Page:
The couple date, but the courtship is cut short when Lady Bird catches Danny kissing another guy in a restroom stall. So then our heroine has eyes for Kyle (Timothée Chalamet), a snooty, oh-so-deep musician who likes to say “that’s hella tight.”

Lady Bird loses her virginity to Kyle, but is saddened to find out that it wasn’t his first time. Moving on, after getting some rejections to schools she’s applied to, Lady Bird gets on a wait list for a university in New York, but keeps it secret from her mother.

On the sidelines of Lady Bird’s love life, is Jordan Rodrigues as her adopted brother, Miguel; Marielle Scott as his live-in girlfriend, Shelly Yuhan; Odeya Rush as the popular, pretty Jenna, who Lady Bird befriends to her BFF Julie’s chagrin; and Lois Smith, who has a few nice, warm moments as Sister Sarah Joan, the principal of our leading lady’s high school.

Because of its down to earth depiction of a hip artistically inclined young woman, who describes herself as being from the “wrong side of the tracks” going through the motions like going to a drunken party at someone’s rich parents’ house, and the politics of who goes with who to the prom, the film recalls the 1986 John Hughes teen classic PRETTY IN PINK and from what I’ve heard that’s on purpose (According to a Vanity Fair interview with Ronan, Gerwig pointed her towards that film, and Hughes’ SIXTEEN CANDLES before shooting).

LADY BIRD is a coming of age drama that doesn’t break any new ground but its low key tale of a young woman entering a new phase in her life is unpretentiously told by Gerwig, who appealingly doesn’t have her characters making snarky one-liners – consider her the anti-Diablo Cody, and this the antithesis of JUNO. Our  writer/director also brings out great naturalistic performances by Ronan and Metcalf that are both deserving of Oscar nominations.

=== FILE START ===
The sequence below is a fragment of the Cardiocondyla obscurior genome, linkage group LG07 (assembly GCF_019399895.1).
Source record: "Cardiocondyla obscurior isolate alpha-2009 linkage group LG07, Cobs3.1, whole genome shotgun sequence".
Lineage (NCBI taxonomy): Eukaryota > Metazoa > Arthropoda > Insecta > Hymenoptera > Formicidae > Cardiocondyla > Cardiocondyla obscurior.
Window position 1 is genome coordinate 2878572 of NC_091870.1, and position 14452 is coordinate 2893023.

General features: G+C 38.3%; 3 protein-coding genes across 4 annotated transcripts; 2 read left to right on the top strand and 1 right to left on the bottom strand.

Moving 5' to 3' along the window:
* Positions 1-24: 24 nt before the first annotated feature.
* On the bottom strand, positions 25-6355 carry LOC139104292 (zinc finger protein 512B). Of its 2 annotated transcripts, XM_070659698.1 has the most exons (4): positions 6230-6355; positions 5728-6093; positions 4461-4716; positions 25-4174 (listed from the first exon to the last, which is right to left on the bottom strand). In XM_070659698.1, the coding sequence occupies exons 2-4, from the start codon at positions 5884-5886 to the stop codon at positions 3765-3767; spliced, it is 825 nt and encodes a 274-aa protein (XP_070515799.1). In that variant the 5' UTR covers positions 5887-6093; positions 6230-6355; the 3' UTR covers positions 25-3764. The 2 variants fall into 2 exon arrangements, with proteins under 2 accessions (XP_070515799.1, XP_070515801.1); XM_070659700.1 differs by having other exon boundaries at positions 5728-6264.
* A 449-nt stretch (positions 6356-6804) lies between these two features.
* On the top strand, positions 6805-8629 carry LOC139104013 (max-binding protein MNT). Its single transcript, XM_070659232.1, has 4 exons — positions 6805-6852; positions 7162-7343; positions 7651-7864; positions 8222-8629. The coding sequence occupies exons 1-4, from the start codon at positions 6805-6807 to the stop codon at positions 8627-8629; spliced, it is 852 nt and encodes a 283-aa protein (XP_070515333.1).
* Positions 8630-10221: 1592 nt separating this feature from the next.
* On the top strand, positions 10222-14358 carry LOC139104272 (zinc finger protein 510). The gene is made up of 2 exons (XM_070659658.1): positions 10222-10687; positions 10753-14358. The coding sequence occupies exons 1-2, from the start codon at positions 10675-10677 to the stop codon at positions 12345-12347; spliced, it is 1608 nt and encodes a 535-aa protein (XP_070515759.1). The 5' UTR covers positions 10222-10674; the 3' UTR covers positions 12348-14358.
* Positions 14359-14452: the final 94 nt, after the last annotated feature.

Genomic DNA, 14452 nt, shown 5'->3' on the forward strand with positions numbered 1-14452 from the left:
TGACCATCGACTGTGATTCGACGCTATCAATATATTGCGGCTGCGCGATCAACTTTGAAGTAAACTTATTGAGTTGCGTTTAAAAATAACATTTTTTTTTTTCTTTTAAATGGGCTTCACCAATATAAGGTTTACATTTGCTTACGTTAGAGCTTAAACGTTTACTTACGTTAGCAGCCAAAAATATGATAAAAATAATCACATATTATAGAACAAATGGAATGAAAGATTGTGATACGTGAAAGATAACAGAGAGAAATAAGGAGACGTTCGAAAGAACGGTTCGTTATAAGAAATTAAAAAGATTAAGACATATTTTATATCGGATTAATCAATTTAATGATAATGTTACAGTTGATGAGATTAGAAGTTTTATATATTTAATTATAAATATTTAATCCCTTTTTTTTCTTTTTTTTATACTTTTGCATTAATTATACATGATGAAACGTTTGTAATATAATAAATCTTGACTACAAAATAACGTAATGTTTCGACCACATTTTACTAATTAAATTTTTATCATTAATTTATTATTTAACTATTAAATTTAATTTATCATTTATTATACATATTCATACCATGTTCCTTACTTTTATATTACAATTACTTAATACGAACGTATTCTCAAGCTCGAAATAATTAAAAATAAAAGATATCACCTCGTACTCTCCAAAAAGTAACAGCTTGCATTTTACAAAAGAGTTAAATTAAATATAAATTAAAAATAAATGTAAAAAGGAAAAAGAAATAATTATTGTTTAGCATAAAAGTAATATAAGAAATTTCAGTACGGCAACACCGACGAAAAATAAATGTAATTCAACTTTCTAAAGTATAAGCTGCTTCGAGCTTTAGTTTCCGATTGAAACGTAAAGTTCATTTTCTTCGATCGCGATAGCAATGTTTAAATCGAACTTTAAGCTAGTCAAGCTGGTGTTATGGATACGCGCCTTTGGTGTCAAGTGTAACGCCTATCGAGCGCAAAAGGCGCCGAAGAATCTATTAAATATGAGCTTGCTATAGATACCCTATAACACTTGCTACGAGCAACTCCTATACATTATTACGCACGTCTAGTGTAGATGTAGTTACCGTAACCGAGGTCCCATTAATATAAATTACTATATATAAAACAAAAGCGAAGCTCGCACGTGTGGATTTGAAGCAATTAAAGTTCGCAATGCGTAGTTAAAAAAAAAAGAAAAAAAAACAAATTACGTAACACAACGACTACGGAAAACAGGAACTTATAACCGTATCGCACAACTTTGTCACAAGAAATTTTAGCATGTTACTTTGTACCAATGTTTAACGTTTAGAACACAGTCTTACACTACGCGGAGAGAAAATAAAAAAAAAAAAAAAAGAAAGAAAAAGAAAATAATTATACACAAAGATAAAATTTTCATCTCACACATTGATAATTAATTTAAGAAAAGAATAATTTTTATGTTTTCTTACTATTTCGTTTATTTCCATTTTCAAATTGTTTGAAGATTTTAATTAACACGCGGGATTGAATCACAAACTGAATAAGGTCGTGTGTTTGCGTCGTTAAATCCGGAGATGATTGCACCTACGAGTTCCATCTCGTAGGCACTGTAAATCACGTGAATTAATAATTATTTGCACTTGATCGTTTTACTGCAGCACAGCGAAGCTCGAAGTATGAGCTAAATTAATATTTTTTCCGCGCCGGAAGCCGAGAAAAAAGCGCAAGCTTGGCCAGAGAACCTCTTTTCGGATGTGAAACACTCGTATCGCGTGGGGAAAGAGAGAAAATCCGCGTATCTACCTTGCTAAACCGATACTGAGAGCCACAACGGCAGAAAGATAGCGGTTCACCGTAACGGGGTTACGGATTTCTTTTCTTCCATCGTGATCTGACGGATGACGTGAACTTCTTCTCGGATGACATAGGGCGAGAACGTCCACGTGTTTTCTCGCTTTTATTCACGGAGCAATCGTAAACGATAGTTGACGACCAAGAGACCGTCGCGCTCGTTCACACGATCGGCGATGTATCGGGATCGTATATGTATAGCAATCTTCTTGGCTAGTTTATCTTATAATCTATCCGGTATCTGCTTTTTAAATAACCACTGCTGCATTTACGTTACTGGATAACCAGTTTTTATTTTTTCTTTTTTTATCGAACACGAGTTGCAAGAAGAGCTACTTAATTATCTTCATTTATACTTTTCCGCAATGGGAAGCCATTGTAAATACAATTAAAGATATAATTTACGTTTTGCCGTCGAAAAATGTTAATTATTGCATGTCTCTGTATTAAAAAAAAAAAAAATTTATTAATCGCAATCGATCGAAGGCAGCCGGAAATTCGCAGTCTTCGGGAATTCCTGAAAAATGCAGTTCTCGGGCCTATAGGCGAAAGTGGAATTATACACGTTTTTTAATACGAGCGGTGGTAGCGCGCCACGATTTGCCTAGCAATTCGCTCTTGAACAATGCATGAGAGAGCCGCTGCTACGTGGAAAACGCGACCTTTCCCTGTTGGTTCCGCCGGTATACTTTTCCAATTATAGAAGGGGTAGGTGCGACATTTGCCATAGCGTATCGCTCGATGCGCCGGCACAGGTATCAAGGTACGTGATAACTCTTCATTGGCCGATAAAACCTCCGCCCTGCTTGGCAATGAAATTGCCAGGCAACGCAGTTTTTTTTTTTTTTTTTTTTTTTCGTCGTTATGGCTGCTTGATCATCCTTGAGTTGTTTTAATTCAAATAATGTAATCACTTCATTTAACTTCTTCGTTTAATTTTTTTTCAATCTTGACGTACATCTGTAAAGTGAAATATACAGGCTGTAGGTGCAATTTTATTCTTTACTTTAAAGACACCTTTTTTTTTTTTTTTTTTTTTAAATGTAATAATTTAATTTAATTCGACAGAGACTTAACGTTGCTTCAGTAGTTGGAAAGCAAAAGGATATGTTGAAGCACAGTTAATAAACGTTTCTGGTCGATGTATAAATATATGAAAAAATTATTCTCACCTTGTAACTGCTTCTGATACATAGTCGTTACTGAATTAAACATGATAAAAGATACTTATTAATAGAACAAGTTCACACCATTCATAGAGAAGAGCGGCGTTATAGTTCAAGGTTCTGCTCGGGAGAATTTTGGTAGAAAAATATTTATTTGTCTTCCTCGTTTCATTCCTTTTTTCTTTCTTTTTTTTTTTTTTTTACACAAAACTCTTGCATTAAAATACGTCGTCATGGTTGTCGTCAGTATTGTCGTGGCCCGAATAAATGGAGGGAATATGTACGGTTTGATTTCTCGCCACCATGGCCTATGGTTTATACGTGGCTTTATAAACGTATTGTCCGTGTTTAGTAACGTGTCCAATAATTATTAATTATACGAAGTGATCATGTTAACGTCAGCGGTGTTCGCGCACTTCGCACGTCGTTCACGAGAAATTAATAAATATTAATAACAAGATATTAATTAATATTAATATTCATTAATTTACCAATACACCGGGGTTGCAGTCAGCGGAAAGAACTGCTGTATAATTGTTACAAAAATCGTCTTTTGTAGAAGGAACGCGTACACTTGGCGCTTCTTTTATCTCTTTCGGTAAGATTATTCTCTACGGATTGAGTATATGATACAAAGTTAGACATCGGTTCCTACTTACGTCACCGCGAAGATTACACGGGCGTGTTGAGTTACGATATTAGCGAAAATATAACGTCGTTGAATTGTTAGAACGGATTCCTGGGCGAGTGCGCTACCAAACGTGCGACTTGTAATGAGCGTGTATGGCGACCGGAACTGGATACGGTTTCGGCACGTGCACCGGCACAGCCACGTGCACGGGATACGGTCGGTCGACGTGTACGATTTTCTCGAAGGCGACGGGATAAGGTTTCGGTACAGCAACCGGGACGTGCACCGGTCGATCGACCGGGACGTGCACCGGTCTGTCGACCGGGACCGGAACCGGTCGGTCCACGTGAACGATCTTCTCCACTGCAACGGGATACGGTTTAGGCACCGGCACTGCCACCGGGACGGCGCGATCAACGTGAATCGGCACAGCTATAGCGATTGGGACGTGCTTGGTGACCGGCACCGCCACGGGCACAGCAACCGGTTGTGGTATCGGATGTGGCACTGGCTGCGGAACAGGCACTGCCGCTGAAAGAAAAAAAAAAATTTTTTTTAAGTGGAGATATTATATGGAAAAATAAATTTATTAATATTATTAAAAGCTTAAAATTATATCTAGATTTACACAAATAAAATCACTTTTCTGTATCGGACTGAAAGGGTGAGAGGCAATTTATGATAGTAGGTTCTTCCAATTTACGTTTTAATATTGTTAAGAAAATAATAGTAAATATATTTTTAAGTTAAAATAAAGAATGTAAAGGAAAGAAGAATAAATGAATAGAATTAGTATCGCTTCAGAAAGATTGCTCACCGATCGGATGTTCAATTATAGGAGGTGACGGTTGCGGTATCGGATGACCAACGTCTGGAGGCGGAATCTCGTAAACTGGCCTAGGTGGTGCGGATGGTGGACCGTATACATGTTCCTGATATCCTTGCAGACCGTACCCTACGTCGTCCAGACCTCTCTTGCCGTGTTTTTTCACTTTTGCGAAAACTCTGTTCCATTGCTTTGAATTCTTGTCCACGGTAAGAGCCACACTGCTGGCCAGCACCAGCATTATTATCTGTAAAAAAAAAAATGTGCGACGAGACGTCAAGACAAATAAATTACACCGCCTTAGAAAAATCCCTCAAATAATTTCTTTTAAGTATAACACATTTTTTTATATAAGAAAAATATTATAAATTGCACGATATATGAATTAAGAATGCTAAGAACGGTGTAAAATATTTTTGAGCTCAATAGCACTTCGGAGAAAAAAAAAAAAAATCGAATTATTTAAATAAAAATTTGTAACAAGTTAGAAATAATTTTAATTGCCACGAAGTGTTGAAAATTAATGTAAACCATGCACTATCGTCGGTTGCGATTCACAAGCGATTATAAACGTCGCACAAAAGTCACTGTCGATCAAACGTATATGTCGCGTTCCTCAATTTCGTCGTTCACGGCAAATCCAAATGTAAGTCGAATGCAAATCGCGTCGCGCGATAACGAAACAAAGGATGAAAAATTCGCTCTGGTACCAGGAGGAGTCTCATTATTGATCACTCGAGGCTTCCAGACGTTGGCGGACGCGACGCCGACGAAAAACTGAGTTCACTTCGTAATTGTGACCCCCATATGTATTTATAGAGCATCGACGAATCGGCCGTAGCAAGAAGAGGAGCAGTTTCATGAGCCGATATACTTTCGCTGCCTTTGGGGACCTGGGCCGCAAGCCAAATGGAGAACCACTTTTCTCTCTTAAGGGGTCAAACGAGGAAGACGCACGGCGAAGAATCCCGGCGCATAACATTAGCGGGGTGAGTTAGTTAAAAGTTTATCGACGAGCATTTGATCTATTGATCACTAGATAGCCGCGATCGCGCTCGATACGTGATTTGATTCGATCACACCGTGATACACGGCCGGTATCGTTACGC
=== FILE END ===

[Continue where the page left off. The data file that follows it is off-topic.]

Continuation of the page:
Its a directorial debut with a difference, the difference being that it has a lot more artistic depth that I expected from Gerwig, whose onscreen presence as an actress can be a bit goofy, quirky, and often way flakey. 

Gerwig makes good choices when it comes to the film’s soundtrack as well, from Jon Brion’s subtle score to the Sondheim show-tunes that Ronan and Ledges sing, to the perfect-for-period snippets of Alanis Morrisette and Justin Timberlake. She even somehow makes the Dave Matthews Band’s “Crash into Me” actually resonate and effectively evoke heartbreak in two different scenes. No small feat that.